He never tired of telling constituents about the value of the vote and why all of us have to vote in all elections. Never one to tell another how to vote, he would not hesitate to tell anyone how he planned to vote.
One of his greatest gifts was being one of 13 founders of the Loren Miller Bar Association, formerly the Loren Miller Bar Club, in 1968. The civil rights organization continues to focus on “issues of race and social and economic disparities that affect the African-American community.”
The National Association for the Advancement of Colored People (NAACP) also kept him busy. The judge made his time, money, and any other resource available to these organizations because he always believed he owed his community. He had been helped; he had to help others.
Many of his numerous dreams had become a reality; he did what he could to make the dreams of others realities. Both organizations give scholarships. The more money for scholarships, the better. Everyone should have the opportunity to go to college; not going should not be the result of not having the funds. Despite being retired, he took the time to keep his license active.
Legal work and community activities did not take up all of Judge Haley’s time. He had a wonderful sense of humor and loved to tell jokes. Several of his friends described him as “dapper” because he was always well-dressed; he also enjoyed selecting clothes for Margaret.
Thanksgiving was his favorite holiday, perhaps because of his November 25th birthday. According to him, only he could smoke turkeys for the grand family celebrations. He hated to drive. Dancing—he and Margaret were often the first dancers on the floor and the last to leave. He did not hesitate to proclaim his beloved fraternity Kappa Alpha Psi the best; he was a member of Phi Alpha Delta Law Fraternity.
He loved Peoples Institutional Baptist Church where for decades he was active until he became ill. Members expected him to be parliamentarian at the church meetings. He wrote resolutions. A favorite task was getting the men—properly attired, bow ties and all, of course—to serve at the annual Women Ministries luncheon. A tradition at Peoples is the annual legal workshop coordinated by Judge Haley. Here members were provided information about wills and answers to any legal questions. They had his permission to call him at home for advice.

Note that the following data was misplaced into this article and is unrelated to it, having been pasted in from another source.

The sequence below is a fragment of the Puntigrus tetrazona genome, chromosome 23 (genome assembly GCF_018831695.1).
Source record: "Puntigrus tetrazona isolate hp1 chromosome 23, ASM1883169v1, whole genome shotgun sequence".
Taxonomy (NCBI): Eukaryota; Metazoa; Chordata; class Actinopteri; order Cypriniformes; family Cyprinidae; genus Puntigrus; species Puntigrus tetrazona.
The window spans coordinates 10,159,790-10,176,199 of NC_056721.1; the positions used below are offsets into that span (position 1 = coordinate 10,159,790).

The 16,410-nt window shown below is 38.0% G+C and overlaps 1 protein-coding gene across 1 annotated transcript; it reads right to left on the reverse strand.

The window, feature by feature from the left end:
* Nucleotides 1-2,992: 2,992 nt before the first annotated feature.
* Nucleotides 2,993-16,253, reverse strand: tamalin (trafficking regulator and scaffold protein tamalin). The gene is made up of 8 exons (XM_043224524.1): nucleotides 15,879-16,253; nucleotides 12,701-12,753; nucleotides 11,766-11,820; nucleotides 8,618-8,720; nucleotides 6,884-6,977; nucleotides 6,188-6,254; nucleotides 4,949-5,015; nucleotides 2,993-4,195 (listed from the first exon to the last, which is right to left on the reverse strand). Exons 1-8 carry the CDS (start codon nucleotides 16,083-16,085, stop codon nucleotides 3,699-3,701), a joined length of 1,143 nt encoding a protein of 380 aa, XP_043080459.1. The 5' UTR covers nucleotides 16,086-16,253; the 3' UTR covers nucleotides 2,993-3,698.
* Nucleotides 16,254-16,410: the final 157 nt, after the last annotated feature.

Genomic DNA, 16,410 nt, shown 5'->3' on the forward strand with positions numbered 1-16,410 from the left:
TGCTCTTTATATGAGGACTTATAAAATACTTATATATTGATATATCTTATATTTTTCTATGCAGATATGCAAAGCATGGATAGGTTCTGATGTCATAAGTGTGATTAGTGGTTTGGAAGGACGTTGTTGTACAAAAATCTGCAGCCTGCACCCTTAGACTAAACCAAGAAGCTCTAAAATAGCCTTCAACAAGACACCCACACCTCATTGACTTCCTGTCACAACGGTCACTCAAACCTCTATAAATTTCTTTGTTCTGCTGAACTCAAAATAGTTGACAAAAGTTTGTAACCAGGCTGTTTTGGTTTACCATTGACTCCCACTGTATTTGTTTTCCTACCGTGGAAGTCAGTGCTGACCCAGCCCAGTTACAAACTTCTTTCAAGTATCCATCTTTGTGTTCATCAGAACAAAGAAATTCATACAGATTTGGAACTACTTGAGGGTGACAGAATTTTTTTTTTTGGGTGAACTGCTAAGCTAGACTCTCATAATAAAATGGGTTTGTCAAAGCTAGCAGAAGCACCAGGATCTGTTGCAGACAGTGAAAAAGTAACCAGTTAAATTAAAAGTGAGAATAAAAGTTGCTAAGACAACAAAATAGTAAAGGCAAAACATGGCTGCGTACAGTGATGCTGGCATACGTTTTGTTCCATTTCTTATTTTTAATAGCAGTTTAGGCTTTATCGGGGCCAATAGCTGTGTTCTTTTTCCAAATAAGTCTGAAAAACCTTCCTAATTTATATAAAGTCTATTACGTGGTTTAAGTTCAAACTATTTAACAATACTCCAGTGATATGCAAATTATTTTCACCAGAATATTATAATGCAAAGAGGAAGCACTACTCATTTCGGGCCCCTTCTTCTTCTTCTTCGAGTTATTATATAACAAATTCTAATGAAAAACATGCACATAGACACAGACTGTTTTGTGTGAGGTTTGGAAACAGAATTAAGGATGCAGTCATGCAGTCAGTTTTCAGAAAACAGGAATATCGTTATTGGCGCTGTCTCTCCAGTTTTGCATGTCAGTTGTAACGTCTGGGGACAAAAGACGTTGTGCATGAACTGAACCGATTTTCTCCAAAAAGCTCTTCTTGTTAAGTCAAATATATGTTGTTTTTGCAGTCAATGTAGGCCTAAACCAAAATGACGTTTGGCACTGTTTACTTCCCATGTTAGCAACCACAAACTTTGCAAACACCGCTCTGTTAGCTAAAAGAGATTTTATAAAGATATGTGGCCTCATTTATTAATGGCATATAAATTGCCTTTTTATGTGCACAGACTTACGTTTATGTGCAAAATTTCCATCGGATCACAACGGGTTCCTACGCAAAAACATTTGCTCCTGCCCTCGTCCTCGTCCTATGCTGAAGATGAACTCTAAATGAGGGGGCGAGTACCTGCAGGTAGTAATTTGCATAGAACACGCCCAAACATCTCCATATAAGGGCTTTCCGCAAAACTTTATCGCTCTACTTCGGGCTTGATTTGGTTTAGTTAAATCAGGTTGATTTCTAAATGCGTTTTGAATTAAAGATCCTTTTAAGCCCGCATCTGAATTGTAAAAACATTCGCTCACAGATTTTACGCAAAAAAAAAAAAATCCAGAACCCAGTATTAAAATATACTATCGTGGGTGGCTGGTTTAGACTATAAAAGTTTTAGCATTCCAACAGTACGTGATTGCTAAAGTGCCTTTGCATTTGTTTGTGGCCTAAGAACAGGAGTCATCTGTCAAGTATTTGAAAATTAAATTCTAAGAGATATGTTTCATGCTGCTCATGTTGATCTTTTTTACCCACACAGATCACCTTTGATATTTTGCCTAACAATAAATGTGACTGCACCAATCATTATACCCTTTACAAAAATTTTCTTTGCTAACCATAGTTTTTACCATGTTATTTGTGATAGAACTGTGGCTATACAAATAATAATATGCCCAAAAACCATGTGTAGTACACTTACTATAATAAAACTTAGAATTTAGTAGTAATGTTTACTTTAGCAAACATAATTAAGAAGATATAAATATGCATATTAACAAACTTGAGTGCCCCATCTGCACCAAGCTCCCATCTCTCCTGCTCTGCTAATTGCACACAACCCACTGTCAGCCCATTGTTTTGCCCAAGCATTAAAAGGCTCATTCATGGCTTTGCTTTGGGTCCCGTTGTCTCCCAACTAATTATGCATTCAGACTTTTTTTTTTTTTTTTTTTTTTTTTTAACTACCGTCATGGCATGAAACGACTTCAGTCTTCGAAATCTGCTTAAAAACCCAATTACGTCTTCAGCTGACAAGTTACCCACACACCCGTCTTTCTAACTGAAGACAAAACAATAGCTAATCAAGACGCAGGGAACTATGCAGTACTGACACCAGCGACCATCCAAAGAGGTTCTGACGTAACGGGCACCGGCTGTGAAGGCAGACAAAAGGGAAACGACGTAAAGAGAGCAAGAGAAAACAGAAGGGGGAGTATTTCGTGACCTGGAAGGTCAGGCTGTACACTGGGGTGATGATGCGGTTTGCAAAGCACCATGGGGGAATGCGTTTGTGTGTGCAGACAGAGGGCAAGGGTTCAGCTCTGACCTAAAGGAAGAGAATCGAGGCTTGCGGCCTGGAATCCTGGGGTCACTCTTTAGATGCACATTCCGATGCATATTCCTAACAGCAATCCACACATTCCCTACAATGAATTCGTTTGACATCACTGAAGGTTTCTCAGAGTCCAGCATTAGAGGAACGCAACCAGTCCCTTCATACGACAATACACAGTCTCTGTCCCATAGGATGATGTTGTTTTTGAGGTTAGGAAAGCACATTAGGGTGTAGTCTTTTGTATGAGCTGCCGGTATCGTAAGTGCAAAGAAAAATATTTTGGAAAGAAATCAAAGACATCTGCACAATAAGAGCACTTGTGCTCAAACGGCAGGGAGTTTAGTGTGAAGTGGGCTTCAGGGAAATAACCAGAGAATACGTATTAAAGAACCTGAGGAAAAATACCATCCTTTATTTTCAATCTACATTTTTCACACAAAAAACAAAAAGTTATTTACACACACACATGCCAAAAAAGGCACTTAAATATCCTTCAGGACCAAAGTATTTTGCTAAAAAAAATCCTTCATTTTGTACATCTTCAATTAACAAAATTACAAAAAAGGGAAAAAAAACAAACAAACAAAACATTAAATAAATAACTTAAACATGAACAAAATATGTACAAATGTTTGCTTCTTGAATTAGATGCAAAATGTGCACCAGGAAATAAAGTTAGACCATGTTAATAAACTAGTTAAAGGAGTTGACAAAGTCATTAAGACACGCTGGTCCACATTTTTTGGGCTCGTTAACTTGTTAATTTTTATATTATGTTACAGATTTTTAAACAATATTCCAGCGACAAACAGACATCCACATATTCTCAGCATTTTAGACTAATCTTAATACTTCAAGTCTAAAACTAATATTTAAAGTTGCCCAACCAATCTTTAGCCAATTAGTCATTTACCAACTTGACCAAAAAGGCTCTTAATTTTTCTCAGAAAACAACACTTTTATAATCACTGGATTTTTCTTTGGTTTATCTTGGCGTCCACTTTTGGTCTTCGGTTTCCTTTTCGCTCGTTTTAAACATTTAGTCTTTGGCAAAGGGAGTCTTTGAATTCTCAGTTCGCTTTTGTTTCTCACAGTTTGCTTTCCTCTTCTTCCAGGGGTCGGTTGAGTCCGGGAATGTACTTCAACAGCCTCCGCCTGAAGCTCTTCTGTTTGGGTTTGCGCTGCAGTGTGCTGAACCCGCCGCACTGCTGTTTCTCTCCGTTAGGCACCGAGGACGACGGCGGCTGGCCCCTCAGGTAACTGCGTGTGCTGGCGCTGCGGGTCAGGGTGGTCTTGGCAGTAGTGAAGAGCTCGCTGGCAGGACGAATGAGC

Obituaries often end with “He will be sorely missed.” I can think of no better way of ending this one. For the family and friends who knew Judge Donald Dean Haley as well as many who never knew him and won’t know him, there’s a good chance Judge Haley in some way contributed to many of the rights you enjoy. Indeed, he will be sorely missed.
A memorial service for Judge Donald Haley will be held at 11 a.m. Thursday, August 30th, at Peoples Institutional Church at 159 24th Avenue in Seattle.
Thanks to Loren Miller Bar Association, Judge Charles Johnson, Judge LeRoy McCullough, Lacy Steele, Cathy Marshall, Byron and Janice Jackson-Haley for contributions to this piece.
Featured Photo: Judge Donald Dean Haley in 2013. (Photo: Susan Fried)